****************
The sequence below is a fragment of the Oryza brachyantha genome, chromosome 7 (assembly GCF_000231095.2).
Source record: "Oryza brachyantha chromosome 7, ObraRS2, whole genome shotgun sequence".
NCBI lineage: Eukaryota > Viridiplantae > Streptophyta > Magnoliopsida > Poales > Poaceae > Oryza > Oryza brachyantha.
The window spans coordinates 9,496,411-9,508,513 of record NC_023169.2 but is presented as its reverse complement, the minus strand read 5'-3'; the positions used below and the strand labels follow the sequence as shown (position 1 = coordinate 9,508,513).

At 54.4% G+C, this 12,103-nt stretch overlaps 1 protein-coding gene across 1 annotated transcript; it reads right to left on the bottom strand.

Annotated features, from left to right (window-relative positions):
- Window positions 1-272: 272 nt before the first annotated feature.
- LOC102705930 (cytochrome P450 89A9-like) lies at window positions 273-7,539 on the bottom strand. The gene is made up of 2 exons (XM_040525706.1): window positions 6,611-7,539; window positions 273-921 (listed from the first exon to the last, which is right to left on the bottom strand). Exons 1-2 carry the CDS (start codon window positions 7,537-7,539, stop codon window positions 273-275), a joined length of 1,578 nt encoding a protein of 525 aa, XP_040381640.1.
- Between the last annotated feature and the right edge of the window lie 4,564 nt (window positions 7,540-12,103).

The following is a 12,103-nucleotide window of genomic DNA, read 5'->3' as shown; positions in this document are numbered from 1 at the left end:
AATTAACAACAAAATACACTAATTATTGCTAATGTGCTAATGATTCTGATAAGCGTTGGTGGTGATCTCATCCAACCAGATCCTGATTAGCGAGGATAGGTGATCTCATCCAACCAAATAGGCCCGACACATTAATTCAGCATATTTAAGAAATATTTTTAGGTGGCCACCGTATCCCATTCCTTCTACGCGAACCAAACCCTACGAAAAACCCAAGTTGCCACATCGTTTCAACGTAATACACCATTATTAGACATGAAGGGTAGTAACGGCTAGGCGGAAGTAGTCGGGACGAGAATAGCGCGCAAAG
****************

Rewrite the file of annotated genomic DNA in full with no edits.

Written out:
The sequence below is a fragment of the Oryza brachyantha genome, chromosome 7 (assembly GCF_000231095.2).
Source record: "Oryza brachyantha chromosome 7, ObraRS2, whole genome shotgun sequence".
NCBI lineage: Eukaryota > Viridiplantae > Streptophyta > Magnoliopsida > Poales > Poaceae > Oryza > Oryza brachyantha.
The window spans coordinates 9,496,411-9,508,513 of record NC_023169.2 but is presented as its reverse complement, the minus strand read 5'-3'; the positions used below and the strand labels follow the sequence as shown (position 1 = coordinate 9,508,513).

At 54.4% G+C, this 12,103-nt stretch overlaps 1 protein-coding gene across 1 annotated transcript; it reads right to left on the bottom strand.

Annotated features, from left to right (window-relative positions):
- Window positions 1-272: 272 nt before the first annotated feature.
- LOC102705930 (cytochrome P450 89A9-like) lies at window positions 273-7,539 on the bottom strand. The gene is made up of 2 exons (XM_040525706.1): window positions 6,611-7,539; window positions 273-921 (listed from the first exon to the last, which is right to left on the bottom strand). Exons 1-2 carry the CDS (start codon window positions 7,537-7,539, stop codon window positions 273-275), a joined length of 1,578 nt encoding a protein of 525 aa, XP_040381640.1.
- Between the last annotated feature and the right edge of the window lie 4,564 nt (window positions 7,540-12,103).

The following is a 12,103-nucleotide window of genomic DNA, read 5'->3' as shown; positions in this document are numbered from 1 at the left end:
AATTAACAACAAAATACACTAATTATTGCTAATGTGCTAATGATTCTGATAAGCGTTGGTGGTGATCTCATCCAACCAGATCCTGATTAGCGAGGATAGGTGATCTCATCCAACCAAATAGGCCCGACACATTAATTCAGCATATTTAAGAAATATTTTTAGGTGGCCACCGTATCCCATTCCTTCTACGCGAACCAAACCCTACGAAAAACCCAAGTTGCCACATCGTTTCAACGTAATACACCATTATTAGACATGAAGGGTAGTAACGGCTAGGCGGAAGTAGTCGGGACGAGAATAGCGCGCAAAG